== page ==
Category Archives: Music

Why I Think That Lady Gaga is Pretty Great Even Though (In Fact, Because) I Don’t Want to Have Sex With Her.

There are lots of celebrities whom I would like to have sex with. Lady Gaga is not one of them.

“Joe, you red-blooded bucket of unabated virility and leonine manliness! Why on earth not? Aren’t you utterly entranced by the current Empress of Popular Music?”

Well, Hypothetical Reader, yes. Yes I am. I find Her Gaga-ness as fascinating and entertaining as any other consumer of popular culture. However, unlike so many other nubile young famous people, I don’t really want to fuck her. When you really think about it, that’s kind of neat.

And also, really, really fucking weird.

I mean it! Really weird. Utterly strange. Most of celebrity, fame, and general media-ness has to do with the parading about of pretty young things, both male and female, whom the general populace can fantasize about whilst touching themselves at night. If you disagree with me, then I would like to politely refer you to to Jersey Shore, a massively popular television show that seems to be mostly about breasts and hair of titanic proportions, and men who possess no shortage of hair gel but not a single shirt.

I suppose what I’m trying to say, is that if you don’t think that popular culture is about fantasy sex, then you are a delusional stupid person who has a bowl of sodden guacamole instead of a brain.

So, yeah. Anyway, here’s how it usually works in the music world: You’ve got your standard rock-star person up there on stage. Let’s say it’s David Bowie, someone who’s also known for being sort of weird and shiny. There are lots of women in the audience. These women are watching and enjoying the music, but also, on a certain level, they probably want to fuck the Thin White Duke. Sure, it might be in just a little corner of their mind, but they think to themselves “I would totally do his glitter-covered ass.” Many of them would settle for having their male consorts be a bit more Bowie-like, and proceed to pursue men who wear impossibly tight pants.

You’ve also got men in the audience, men filled with a sense of identification who want to be David Bowie. They don’t want to fuck him, but they want to be him while he’s fucking someone else. They put themselves in his role, and they get off on it. This is why James Bond is popular.

Meanwhile, you’ve also got gay and bisexual dudes who want to be and fuck David Bowie simultaneously, and they are probably having the best time of all, eventually breaking out into a cocaine-fueled dude orgy that fills the other people in the concert with a mixture of arousal, envy, and fear.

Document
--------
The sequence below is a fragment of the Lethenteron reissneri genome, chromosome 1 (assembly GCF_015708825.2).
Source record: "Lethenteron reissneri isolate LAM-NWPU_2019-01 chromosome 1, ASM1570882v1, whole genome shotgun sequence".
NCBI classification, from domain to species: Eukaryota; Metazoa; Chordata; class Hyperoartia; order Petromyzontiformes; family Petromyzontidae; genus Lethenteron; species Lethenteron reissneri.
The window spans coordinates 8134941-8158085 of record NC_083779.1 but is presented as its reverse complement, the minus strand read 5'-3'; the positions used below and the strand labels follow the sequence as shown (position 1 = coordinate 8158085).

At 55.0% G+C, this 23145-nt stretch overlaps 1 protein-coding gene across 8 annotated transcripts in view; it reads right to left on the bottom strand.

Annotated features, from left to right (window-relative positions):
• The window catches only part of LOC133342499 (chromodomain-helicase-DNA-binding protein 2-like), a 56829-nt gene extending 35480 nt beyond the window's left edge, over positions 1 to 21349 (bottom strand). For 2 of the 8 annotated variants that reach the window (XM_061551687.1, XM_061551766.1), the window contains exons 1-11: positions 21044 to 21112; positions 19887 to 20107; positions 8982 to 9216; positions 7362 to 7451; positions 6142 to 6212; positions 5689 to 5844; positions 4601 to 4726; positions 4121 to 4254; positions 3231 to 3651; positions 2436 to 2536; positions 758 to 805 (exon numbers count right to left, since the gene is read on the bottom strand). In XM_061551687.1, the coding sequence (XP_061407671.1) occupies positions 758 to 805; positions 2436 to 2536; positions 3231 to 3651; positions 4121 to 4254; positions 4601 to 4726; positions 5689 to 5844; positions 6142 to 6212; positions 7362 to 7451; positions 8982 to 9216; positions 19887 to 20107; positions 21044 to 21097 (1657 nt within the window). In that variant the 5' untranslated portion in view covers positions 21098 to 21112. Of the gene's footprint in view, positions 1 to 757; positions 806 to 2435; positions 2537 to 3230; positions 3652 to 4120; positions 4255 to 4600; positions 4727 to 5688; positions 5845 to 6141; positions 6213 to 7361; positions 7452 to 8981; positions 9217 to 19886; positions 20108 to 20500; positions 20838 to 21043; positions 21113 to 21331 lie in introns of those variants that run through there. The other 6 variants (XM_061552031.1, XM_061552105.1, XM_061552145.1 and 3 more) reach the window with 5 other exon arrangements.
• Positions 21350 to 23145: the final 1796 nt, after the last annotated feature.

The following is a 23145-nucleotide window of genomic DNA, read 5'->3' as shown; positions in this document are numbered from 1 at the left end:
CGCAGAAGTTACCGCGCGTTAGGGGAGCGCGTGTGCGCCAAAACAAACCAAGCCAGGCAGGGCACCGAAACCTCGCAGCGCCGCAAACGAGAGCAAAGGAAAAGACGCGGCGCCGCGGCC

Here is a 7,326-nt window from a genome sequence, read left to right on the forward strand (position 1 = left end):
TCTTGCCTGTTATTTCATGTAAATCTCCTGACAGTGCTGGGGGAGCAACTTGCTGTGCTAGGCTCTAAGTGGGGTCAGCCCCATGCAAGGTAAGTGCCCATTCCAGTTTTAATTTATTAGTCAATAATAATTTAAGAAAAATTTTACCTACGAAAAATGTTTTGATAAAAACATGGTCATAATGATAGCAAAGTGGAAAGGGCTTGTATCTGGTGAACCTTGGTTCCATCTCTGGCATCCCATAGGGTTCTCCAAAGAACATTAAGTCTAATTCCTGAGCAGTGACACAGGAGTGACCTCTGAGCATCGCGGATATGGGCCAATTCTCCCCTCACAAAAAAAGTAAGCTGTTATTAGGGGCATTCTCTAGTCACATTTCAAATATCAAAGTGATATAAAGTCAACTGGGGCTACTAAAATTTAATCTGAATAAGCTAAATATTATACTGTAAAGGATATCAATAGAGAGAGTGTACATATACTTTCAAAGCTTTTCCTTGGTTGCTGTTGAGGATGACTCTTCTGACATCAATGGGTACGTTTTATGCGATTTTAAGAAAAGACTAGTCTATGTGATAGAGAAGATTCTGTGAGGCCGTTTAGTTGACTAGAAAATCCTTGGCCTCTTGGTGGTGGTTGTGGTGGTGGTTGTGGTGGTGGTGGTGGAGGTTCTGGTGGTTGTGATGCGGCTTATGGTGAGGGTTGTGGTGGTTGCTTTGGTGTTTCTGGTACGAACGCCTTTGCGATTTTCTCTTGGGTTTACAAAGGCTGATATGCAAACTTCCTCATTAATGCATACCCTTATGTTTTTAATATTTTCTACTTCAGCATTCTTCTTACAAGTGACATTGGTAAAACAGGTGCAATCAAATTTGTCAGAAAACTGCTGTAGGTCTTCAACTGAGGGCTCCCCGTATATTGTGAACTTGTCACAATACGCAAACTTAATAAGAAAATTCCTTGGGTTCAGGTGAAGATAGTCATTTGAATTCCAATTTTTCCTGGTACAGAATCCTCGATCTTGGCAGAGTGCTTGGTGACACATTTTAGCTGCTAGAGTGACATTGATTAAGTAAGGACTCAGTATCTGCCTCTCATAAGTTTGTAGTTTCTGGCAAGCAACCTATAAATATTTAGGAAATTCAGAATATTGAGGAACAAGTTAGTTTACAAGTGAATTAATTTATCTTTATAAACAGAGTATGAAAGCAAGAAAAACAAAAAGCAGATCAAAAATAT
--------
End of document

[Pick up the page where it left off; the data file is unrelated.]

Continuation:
Where were we? Oh yes. Sexy fame. That’s how it usually works.

Lady Gaga does not seem to do this.

“Joe, you massively erudite cogitator! How could you say that? Didn’t you notice how she often dresses in a provocative manner?”

Yes, Hypothetical Reader. Yes I did.

Lady Gaga objectifies herself. I do not mean that she objectifies herself in the sense that the word is normally used, but rather she portrays herself as an object, specifically something manufactured. In her videos she’s often made to look artificial or damaged in some way, covered in armor, plastic, bandages, or exotic clothing. She does bare a lot of skin, yes, but she comes off more like something that has been engineered to be a simulacrum of sexuality. There is a sort of perfunctory and robotic way of her movements, or rather, how her videos are shot and edited to portray her movements. She and her backup dancers move like they are filled with pnuematic cams and shafts, and there is a an unnatural, puppet-like lurching to her.

She does not flirt with the camera. There is very little in the way of knowing winks or direct interaction with the audience. Instead we are given a kabuki-like tableau of massively elaborate costumes and enigmatic visuals. Faked sex in popular entertainment is often pitiable, and Gaga, rather mercifully, does not attempt it. Instead, she revels in her bizarre nature persona.

I like this. After seeing lots of interchangeable starlets look directly into the camera and act like they are singing just for you, Gaga’s detached and cold videos are immensely refreshing. She does not attempt to be authentic when she is not. She does not pretend she is not artificial when she is. She is completely honest about how fake she is which kind of makes her like Andy Warhol, except that she’s entertaining.

It also makes her more honest than, well, most other pop stars. Lady Gaga proudly proclaims that she is a product of an advanced industrial society, a singing, dancing super-robot. And she is a glorious super-robot, a fantastically well-engineered one.

Which brings me back to my original point: I don’t want to fuck a robot. Sure, I used to live in Japan, but I never really got into that scene.

I respect a well-engineered and transparently fake thing. I like machines, spectacle, and moving shiny things. Moving shiny things like Lady Gaga. Her whole schtick is well-executed artificiality, and that beats fake authenticity any day. It also acts as a refreshing counter the cloying and ultimately pitiable attempts at sexiness that are so often trotted out for our collective “entertainment.”

So, no. Gaga the android, the plastic-and-brass dance robot, the techno-puppet, does not arouse. She does something better- she entertains.

Watching The Planets!